Laura H. Chapman: When Economic Language Corrupts Educational Practice
Many years ago, I first heard the term “semantic infiltration.” It was used to refer to the way that words, when used often enough, can become reality, even when we don’t agree with the “reality.” LauraChapman describes the way that technocratic language has corrupted education by inserting its language into the ways we think about children and learning.
An economic concept of growth as a “measurable gain” has migrated into federal policies for education. The policy impulse is to simplify the multifaceted character of education and treat the enterprise of teaching and learning as a business in need of proper management to get results. The desired results are defined by forms of learning that can be measured and with a calculation of the rate of learning within a year and year-to-year, comparable to knowing whether profits are increasing—on a trajectory of growth or not.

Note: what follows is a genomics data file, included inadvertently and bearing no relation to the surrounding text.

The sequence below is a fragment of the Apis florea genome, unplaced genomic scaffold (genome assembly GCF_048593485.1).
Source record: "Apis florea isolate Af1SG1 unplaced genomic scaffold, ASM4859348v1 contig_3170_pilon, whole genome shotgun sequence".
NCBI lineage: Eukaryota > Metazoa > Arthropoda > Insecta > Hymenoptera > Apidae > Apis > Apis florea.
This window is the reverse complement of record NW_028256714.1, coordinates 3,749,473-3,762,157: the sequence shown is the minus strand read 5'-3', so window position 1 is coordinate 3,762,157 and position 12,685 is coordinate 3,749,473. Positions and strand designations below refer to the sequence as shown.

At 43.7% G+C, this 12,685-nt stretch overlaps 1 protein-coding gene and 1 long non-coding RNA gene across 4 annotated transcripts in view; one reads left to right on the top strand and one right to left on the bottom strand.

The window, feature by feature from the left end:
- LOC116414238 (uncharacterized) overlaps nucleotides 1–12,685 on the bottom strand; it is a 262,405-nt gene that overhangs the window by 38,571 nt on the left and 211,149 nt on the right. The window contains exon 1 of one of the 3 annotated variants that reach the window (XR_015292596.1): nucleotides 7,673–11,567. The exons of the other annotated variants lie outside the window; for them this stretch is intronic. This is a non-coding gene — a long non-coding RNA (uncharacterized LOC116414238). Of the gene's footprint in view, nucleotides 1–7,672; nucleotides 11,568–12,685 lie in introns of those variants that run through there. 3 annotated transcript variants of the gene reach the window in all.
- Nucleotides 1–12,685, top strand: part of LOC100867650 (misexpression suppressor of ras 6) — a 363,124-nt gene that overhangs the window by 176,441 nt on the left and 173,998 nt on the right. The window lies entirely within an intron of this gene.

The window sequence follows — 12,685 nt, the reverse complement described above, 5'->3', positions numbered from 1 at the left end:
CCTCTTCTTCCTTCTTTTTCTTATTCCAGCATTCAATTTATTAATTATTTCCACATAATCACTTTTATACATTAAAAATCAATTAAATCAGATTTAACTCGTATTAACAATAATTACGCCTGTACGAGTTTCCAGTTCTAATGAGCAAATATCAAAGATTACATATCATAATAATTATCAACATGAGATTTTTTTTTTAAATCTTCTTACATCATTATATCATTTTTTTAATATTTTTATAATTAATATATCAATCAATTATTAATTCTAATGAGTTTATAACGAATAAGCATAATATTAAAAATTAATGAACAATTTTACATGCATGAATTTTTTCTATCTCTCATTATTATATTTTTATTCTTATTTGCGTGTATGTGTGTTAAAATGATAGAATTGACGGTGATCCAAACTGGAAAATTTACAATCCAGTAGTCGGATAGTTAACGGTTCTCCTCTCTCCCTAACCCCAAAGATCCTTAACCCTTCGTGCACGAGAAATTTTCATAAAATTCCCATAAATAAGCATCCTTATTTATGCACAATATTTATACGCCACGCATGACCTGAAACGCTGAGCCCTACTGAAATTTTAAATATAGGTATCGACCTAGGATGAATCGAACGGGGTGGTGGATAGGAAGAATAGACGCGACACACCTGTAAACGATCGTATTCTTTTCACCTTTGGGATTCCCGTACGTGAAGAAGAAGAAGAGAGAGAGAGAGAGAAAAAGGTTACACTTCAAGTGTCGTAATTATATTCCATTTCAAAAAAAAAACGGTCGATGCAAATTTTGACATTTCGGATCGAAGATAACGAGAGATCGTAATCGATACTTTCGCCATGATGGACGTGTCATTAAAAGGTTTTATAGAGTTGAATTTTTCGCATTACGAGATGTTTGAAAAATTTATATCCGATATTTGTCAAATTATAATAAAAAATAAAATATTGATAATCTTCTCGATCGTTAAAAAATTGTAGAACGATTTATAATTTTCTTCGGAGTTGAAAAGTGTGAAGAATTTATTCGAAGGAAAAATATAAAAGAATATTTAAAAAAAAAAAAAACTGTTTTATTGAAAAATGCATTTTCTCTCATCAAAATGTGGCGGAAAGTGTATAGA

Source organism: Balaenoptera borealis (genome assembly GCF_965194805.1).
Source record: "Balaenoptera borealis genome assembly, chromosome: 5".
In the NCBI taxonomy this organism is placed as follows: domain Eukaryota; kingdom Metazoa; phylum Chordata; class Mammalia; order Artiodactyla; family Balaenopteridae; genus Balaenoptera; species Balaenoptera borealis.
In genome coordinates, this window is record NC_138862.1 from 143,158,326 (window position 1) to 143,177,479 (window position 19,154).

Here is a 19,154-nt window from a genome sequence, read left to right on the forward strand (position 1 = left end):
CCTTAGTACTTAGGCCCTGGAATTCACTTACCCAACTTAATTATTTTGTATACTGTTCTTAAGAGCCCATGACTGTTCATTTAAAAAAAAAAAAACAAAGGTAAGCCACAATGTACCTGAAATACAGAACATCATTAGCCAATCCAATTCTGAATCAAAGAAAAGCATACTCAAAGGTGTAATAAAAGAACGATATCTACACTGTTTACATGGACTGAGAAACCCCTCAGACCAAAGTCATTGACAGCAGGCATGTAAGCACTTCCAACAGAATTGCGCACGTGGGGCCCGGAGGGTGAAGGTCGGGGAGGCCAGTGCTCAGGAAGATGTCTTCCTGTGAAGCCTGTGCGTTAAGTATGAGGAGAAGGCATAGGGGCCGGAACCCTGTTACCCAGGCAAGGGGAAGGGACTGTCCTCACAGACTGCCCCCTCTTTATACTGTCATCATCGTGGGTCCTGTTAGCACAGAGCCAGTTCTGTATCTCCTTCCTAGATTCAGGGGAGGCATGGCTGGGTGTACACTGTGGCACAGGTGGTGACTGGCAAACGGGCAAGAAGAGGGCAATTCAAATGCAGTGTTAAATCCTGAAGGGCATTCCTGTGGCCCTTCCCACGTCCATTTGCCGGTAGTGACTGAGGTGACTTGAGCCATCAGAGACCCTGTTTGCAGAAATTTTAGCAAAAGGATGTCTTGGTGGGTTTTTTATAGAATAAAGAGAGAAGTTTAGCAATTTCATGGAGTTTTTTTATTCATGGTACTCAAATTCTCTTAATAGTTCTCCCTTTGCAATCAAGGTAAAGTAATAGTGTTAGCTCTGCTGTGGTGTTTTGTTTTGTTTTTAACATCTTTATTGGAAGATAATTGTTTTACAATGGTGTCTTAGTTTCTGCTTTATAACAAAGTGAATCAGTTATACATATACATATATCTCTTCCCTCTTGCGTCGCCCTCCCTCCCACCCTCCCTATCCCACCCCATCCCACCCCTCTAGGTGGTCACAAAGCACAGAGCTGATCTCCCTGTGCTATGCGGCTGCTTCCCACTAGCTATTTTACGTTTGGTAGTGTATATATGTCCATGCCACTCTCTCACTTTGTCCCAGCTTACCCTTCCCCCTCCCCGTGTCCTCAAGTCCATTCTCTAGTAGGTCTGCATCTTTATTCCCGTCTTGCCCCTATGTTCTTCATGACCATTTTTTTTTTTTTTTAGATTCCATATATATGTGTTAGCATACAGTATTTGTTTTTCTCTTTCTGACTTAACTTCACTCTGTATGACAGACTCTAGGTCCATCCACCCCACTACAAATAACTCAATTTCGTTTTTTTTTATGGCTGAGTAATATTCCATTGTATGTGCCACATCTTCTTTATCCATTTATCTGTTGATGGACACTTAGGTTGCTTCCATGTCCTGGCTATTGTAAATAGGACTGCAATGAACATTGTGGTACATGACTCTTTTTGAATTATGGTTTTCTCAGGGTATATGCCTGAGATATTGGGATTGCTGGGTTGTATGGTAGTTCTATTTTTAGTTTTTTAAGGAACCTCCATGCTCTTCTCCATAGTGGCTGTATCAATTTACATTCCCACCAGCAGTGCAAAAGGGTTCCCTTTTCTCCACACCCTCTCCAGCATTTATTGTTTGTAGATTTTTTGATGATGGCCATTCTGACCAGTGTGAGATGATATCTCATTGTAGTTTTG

This economic concept of…
View original post 525 more words